Abstract 15663: The Clinical Impact of Early Invasive Strategy on Non-ST-Segment Elevation Myocardial Infarction According to the Time-Varying Patterns of Cardiac Biomarker
Background: The clinical benefit of early invasive strategy in patients with non-ST-segment elevation myocardial infarction (NSTEMI) is still left uncertain. We sought to evaluate the clinical impact of early invasive strategy on NSTEMI patients according to the time-varying patterns of cardiac biomarker.
Methods: This trial included 336 consecutive NSTEMI patients received percutaneous coronary intervention (PCI), and they were classified into two groups according to the changing pattern of cardiac biomarkers at first follow-up assessment: group I: rising pattern of both CK-MB and troponin I (n=164), group II: falling pattern of CK-MB and/or troponin I (n=172). The primary endpoint was 12-month major cardiac and cerebrovascular events (MACCE). We compared incidence of MACCE between early (<12 hours after arrival) and delayed (≥12 hours) PCI in each group.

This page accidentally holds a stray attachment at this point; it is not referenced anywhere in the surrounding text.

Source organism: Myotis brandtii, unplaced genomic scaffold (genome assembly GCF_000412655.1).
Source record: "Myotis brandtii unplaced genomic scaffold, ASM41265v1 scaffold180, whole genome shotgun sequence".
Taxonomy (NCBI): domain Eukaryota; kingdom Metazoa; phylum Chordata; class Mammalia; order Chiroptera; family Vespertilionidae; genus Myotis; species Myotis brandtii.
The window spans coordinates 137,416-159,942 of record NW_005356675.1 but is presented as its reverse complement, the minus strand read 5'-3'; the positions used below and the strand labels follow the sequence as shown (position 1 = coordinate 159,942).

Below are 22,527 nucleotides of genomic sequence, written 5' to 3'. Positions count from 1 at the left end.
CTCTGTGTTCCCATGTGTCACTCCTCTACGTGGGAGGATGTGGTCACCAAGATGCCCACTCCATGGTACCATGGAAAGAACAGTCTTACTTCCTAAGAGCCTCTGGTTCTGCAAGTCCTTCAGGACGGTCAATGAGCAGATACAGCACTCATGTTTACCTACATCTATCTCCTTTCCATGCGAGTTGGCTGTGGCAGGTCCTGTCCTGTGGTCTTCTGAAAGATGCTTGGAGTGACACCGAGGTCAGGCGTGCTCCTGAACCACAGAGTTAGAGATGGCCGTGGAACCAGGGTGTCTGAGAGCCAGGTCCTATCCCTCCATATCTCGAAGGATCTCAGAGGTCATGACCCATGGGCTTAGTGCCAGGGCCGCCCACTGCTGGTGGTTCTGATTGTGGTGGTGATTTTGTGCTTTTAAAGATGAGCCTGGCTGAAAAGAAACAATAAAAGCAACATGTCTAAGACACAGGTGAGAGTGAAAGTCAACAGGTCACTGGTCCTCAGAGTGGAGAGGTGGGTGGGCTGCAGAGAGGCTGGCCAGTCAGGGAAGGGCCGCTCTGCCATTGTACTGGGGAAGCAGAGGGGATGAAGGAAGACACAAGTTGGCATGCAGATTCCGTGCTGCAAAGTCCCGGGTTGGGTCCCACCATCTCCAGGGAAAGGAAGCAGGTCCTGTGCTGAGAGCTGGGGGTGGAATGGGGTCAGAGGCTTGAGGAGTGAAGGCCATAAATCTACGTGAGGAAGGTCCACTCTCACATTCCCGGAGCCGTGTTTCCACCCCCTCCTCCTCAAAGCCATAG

Results: There were no statistically significant differences of baseline characteristics between group I and II. The rates of 12-month MACCE were not different between early and delayed PCI group (5.7% vs. 12.9%, p = 0.068) in all study subjects. Similarly, early PCI had similar rates of MACCE compared with delayed PCI in group II (12.5% vs. 13.6%, p = 0.872). But, patients treated with early PCI had significantly lower rates of 12-month MACCE in group I (1.8% vs. 11.9%, p = 0.029). Also, the MACE-free survival rates were significantly lower in early PCI compared with delayed PCI in group I (98.2% vs. 88.1%, log rank p = 0.032)(Figure)
Conclusions: Early invasive strategy was associated with better clinical outcomes at 12-month follow-up in NSTEMI patients with rising pattern of cardiac biomarker.
- © 2013 by American Heart Association, Inc.